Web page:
Thursday, June 15, 2017

Meditations on Cat's Years of Hope

Image result for lata nadziei cat mackiewicz"All revolutions are amoral and sadistic - the French, the Bolshevik, the Nazi revolution...Social movements are born from Christ's teaching to love thy neighbor, but all revolutions renounce Christ..."
- Stanisław Cat Mackiewicz,

Years of Hope, p.110 Germany, Aphorism II

"I am of the same opinion as those who proclaim that the moral rebirth of nations is only possible through a return to the teachings of Christ"
- Stanisław Cat Mackiewicz,
Years of Hope, p.110 Germany, Aphorism III

Cat Mackiewicz's aphoristic form, like that of Nietzsche, lends itself to the great pleasure that is the combination of light reading with hard thinking. This is not the first time I have read Years of Hope, but every time I return to the book, I find my mind mulling over certain passages which seem to jump out from the page - most likely brought to life because they seem to address present concerns in an important way.

Sometimes, the simplest things really can be explained by reference to the simplest of teachings: the teaching on good and evil. The juxtaposition of social movements born from Christ's teaching to love thy neighbor with revolutions born from the renouncement of Christ is a theological juxtaposition of two political bodies: Poland and Germany. Poland, the land of Christ's teaching, has seen the birth of many a social movement, but never a revolution. This is intimately connected to the fact that the essence of Polish national life is indeed the teaching of Christ. Because of this, Poland experiences periodic moral rebirth through these aforementioned social movements. Germany, on the contrary, is home to revolutions. Could it be that Germany - essentially - is the political equivalent of the renunciation of Christ?

Cat wrote in dramatic times, so we are prone to consider that his words are reflections of the drama of World War II. Yet dramatic times only crystallize features of political life which are less perceptible in pacific times. It is perhaps for this reason that I was under the impression that the lessons learned so bitterly and thoroughly by Eastern Europeans following the second world war were likewise internalized by Western Europeans - and particularly Germans. Sadly, I seem to have been mistaken.

Germany is again giving rise to a very unhealthy idealism, the content of which may be very different from previous such manifestations, but whose exterior and therefore practical consequence is German Imperialism. It was Joseph Conrad who wrote, in Poland Revisited that the Germans were a
race planted in the middle of Europe, assuming in grotesque vanity the attitude of Europeans amongst effete Asiatics or barbarous niggers; and with a consciousness of superiority freeing their hands from all moral bonds, anxious to take up, if I may express myself so, the "perfect man's burden."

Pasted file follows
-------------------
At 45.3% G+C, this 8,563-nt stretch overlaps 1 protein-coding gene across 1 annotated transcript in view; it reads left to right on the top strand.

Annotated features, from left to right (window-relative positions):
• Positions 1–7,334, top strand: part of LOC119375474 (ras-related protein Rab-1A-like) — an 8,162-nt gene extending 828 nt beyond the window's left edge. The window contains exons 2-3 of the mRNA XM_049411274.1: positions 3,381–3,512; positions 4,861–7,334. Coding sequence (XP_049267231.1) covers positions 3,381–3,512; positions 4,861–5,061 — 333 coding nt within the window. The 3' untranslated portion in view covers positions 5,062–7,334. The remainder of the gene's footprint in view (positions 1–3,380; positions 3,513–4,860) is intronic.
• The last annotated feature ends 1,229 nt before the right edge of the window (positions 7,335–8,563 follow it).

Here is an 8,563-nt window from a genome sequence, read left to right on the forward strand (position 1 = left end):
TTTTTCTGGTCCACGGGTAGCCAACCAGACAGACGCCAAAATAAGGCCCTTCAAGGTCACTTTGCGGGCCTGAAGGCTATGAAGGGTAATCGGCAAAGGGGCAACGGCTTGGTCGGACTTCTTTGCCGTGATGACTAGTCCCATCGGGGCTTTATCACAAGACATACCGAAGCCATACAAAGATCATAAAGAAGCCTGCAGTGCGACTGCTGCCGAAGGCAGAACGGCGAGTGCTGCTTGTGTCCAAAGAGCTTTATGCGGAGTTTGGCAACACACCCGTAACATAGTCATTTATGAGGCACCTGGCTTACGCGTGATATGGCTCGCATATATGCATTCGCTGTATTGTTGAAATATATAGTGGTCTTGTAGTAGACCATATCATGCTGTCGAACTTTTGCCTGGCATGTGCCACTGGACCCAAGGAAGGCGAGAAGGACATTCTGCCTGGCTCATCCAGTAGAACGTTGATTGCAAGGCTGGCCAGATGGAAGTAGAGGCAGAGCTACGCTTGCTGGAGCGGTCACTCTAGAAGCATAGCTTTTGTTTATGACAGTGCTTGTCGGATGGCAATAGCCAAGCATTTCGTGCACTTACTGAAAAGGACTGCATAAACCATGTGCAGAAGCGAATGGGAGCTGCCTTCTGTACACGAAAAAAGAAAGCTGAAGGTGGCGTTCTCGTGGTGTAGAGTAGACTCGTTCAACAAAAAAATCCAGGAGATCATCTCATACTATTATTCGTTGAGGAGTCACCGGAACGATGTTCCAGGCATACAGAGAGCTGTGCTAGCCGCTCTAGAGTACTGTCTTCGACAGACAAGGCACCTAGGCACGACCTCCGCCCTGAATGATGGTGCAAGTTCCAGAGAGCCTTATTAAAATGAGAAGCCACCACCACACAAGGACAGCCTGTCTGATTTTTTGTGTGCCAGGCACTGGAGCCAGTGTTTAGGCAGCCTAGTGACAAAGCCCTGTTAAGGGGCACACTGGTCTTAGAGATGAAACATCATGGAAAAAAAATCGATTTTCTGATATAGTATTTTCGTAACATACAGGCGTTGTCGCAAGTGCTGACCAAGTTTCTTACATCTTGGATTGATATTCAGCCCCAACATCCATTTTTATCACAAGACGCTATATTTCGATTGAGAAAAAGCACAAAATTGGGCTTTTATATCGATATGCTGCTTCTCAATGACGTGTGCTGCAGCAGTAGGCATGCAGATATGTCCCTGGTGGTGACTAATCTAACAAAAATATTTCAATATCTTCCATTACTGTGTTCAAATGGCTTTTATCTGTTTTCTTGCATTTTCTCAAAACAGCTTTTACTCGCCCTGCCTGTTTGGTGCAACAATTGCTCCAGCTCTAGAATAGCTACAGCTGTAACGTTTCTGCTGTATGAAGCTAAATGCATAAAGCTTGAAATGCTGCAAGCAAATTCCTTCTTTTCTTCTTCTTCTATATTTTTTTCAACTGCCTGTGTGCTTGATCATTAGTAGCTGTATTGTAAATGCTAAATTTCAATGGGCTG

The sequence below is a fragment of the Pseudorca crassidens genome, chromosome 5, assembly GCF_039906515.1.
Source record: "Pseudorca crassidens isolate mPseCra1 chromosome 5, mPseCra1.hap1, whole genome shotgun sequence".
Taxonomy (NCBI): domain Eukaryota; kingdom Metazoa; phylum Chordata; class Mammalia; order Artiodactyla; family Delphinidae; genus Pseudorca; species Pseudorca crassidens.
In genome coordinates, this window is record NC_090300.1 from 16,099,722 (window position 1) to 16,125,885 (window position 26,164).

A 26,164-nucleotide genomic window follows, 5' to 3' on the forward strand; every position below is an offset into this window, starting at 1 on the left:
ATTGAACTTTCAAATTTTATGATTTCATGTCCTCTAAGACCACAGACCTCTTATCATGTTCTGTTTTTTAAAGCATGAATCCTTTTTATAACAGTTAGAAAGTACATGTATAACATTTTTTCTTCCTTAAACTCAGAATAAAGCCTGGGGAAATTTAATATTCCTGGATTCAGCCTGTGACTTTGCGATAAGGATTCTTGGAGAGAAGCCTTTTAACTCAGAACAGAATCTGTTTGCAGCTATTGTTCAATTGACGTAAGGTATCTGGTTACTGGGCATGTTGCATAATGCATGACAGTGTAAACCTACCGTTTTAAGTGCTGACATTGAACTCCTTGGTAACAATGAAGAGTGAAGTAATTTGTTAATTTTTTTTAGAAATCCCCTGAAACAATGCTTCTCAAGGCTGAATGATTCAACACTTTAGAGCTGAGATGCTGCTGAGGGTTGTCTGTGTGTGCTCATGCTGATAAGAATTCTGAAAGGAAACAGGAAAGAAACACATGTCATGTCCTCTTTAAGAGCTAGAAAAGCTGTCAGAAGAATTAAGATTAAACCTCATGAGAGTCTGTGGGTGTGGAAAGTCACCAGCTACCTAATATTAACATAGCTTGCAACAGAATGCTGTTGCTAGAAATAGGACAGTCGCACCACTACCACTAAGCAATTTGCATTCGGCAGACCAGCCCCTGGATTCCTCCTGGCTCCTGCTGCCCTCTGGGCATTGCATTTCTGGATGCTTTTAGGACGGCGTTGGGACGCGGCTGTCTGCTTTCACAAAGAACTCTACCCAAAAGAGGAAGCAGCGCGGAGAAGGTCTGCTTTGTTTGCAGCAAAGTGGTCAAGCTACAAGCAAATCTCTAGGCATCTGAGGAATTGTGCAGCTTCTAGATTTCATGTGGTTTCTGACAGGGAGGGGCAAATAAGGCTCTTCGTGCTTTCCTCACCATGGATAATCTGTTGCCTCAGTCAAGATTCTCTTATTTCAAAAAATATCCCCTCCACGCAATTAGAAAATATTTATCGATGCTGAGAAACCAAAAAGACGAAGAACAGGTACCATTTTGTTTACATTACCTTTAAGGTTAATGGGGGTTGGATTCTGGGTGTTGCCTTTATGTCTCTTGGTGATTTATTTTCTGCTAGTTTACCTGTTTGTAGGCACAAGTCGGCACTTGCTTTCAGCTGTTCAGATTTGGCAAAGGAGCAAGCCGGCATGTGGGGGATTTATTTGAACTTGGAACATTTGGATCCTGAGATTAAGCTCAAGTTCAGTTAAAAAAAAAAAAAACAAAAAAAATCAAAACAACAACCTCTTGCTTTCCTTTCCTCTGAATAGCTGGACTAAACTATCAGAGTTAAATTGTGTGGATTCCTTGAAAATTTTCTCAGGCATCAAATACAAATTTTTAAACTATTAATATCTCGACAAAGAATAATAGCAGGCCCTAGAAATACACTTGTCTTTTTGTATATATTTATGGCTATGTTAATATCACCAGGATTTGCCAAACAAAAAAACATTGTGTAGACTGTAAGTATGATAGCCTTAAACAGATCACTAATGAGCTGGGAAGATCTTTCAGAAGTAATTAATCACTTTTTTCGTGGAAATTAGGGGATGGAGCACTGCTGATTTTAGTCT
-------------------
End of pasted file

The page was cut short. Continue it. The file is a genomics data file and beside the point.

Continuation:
Conrad's sentiments were recorded in 1915. We tend nowadays to ascribe the vices of Kurtz from Heart of Darkness to European civilization as a whole, but in light of Conrad's own experiences and the actual content of European history - it was likely not a coincidence that Conrad's antagonist in that seminal novel was a German. Do we not, in Conrad's judgment upon German culture quoted above, spy in fact the embodiment of that culture in Kurtz? And should we again succumb to the notion that Conrad's words were written in dramatic times - we would do well to remember that more than 24 years later, Cat would be drawing the same conclusions about Germany yet again.

24 years is only slightly less than the same time as that which has elapsed since German reunification. And here we are again. Here we are with one nation - Poland, having been the driving force behind German reunification from the moment the letter from Polish Bishops was sent to the rise of Solidarity and the fall of the Berlin wall - now a target of German calls for sanctions and punishment. Why? For daring to wish to uphold its' Christian culture and Christian character.

Here we are again - with Germany assuming the "perfect man's burden" - presuming that although its' people renounce Christ, its' politics renounce Christ, its' European Union renounces Christ - that nonetheless the Germans have figured out a truer and higher interpretation of Christ's teaching and are in fact carrying the burden of Christ's cross by demonstrating mercy and charity to the dispossessed.

Yet at the end of this farce there can be only one possibility: war. For the German effort is aimed at nothing less than the eradication of the last European nation to have refused to renounce Christ. Is this an over-dramatization...or is this beginning to be an accurate assessment of these newly dramatic times?


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